Under the deal, Sprint Nextel will carry local and long-distance traffic for Suddenlink's residential and commercial customers, and provide features such as e911, network interconnection facilities, new and ported phone number management, directory assistance and relay systems.
That support, in turn, will enable Suddenlink to eventually offer residential VoIP services to about 2.2 million homes. The agreement also includes about 30,000 existing residential voice customers and roughly 1,000 small business customers who will be migrated to the Sprint Nextel platform.
"Our customers are demanding the triple-play of television, Internet and phone service - and this agreement puts us one step closer to responding to that demand," said Suddenlink CEO Jerry Kent.
Suddenlink said it will launch VoIP services in 2007, and will make announcements on a market-by-market basis. More than 90 percent of the MSO's customers are based in eight states: Texas, West Virginia, Arkansas, Louisiana, North Carolina, Oklahoma, Missouri, and California.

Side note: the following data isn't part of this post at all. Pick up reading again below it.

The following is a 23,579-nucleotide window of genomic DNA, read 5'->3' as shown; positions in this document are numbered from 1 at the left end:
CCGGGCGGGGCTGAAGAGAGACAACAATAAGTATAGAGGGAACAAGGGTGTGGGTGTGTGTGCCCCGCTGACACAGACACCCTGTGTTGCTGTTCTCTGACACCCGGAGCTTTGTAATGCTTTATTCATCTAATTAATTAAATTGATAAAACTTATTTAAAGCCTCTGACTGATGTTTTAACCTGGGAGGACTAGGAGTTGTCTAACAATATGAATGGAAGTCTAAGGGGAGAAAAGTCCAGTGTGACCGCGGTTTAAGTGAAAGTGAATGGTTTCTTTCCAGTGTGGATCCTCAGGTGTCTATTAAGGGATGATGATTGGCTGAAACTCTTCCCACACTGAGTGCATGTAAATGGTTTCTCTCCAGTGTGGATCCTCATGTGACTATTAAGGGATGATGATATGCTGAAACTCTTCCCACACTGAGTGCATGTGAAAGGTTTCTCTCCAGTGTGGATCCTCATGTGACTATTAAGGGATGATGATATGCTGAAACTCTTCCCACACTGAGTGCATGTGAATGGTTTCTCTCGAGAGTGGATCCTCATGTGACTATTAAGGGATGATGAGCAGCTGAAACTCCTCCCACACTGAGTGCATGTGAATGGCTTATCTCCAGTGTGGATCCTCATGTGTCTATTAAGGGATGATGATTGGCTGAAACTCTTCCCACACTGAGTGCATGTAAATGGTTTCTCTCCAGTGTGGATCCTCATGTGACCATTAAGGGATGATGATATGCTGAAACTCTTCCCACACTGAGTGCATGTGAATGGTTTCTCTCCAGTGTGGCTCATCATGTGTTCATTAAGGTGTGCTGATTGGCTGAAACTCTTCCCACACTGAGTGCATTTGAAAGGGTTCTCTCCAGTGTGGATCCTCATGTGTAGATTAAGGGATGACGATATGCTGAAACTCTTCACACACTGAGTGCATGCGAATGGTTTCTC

Sprint said its landline VoIP cable partnerships, which include Time Warner Cable, Mediacom Communications, Charter Communications, Cablevision Systems Corp. and Comcast, now cover more than 30 million homes passed.
Sprint also has a mobile services joint venture with Comcast Cable, Time Warner Cable, Cox Communications, and Advance Newhouse, and it's expected that other operators will join the mix.
Suddenlink has not yet announced if or how it might enter the mobile services space.
NGB bows VoIP installation platform
Next Generation Broadband (NGB) is aiming to do for VoIP what it has already done with high-speed cable modem services - ease and automate customer service hookups and lower installation costs.
The company's new VoIP Install System is designed to help cable operators automate the service activation process and other management tasks associated with adding a new voice customer.
NBG's Web-based VoIP Install System
Using NGB's SmartBridge technology, the VoIP Install system automatically recognizes a new multimedia terminal adapter (MTA) on the network, allows the customer to select calling plans and features, and starts the number porting process, when required, via a Web-based interface. That same application can also walk the customer through the purchasing process.